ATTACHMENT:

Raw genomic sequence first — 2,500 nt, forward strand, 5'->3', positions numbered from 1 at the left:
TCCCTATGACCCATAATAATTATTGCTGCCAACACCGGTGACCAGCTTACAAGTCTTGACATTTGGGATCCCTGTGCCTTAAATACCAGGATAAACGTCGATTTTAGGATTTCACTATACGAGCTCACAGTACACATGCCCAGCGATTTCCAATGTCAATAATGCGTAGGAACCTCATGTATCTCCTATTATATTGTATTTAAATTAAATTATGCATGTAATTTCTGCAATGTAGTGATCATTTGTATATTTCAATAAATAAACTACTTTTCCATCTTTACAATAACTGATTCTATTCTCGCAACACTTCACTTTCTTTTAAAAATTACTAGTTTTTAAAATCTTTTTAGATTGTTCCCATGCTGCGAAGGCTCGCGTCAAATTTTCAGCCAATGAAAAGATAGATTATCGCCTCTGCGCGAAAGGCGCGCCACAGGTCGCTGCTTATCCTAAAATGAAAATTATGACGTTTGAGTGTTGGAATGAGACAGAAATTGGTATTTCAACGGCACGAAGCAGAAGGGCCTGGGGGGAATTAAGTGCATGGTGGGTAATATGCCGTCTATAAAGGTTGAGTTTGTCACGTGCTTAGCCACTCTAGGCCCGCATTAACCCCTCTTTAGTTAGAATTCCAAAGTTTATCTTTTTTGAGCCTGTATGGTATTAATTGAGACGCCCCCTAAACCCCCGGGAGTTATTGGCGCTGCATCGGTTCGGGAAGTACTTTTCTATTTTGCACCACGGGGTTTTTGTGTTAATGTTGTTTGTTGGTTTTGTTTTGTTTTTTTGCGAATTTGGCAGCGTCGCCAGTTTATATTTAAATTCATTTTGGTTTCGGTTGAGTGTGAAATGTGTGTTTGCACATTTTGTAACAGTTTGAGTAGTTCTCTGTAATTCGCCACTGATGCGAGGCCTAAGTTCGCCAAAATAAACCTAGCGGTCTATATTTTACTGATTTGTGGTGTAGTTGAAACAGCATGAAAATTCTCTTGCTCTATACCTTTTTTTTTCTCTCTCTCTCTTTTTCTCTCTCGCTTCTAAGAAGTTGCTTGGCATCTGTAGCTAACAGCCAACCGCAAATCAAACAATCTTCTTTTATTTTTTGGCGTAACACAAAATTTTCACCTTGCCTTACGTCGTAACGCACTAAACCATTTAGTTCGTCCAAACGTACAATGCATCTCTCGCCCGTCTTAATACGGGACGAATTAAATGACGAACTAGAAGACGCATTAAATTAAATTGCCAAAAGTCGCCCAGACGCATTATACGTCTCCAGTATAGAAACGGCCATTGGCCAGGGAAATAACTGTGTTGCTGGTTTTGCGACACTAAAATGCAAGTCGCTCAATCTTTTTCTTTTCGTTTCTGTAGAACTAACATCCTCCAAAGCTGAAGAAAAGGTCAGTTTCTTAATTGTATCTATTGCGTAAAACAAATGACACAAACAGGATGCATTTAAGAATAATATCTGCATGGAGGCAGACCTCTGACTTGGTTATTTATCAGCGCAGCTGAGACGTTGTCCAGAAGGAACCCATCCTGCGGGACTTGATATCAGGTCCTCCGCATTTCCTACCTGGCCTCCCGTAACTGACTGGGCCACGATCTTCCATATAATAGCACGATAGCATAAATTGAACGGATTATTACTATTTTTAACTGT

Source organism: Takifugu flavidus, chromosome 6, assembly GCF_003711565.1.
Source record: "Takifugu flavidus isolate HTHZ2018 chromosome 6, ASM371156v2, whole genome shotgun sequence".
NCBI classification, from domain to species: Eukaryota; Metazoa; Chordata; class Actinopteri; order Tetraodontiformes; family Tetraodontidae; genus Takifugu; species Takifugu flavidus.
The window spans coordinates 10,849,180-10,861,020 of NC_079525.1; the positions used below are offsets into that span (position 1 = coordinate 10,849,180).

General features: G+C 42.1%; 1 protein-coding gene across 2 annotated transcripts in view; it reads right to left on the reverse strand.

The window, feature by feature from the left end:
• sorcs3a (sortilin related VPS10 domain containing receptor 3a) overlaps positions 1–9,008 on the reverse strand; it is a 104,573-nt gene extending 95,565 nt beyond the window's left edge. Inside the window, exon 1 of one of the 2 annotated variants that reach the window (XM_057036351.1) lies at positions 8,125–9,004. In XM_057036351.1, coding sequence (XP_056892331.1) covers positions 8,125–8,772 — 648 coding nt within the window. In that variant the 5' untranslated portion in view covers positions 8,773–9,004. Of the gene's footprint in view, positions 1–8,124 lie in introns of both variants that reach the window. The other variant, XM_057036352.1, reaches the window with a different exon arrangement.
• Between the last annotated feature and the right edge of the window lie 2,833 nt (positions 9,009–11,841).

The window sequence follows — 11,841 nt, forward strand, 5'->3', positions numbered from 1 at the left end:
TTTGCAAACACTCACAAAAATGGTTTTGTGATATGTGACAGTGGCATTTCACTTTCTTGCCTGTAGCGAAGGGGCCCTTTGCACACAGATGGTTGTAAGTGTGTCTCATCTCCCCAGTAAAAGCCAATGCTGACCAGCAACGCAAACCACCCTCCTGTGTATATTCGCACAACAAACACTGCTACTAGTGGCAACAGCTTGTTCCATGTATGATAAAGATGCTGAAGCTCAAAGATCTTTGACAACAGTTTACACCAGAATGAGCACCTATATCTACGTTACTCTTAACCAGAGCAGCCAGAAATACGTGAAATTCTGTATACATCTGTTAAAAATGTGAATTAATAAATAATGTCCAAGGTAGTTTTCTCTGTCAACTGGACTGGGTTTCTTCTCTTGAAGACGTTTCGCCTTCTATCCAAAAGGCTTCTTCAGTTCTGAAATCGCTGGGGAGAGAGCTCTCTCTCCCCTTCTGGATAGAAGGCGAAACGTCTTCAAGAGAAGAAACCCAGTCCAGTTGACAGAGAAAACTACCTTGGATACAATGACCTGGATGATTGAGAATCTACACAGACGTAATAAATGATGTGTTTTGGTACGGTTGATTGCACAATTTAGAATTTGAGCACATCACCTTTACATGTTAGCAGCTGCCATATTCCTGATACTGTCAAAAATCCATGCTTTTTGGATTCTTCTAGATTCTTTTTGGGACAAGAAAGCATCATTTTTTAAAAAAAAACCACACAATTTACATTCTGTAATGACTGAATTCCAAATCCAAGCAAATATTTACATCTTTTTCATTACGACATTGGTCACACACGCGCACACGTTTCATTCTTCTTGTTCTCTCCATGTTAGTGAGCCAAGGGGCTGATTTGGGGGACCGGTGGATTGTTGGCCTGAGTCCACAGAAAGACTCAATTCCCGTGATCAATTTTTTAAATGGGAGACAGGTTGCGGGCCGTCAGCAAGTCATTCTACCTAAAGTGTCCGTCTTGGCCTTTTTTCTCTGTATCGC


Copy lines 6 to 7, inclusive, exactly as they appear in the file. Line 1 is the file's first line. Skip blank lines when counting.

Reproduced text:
The window spans coordinates 10,849,180-10,861,020 of NC_079525.1; the positions used below are offsets into that span (position 1 = coordinate 10,849,180).

General features: G+C 42.1%; 1 protein-coding gene across 2 annotated transcripts in view; it reads right to left on the reverse strand.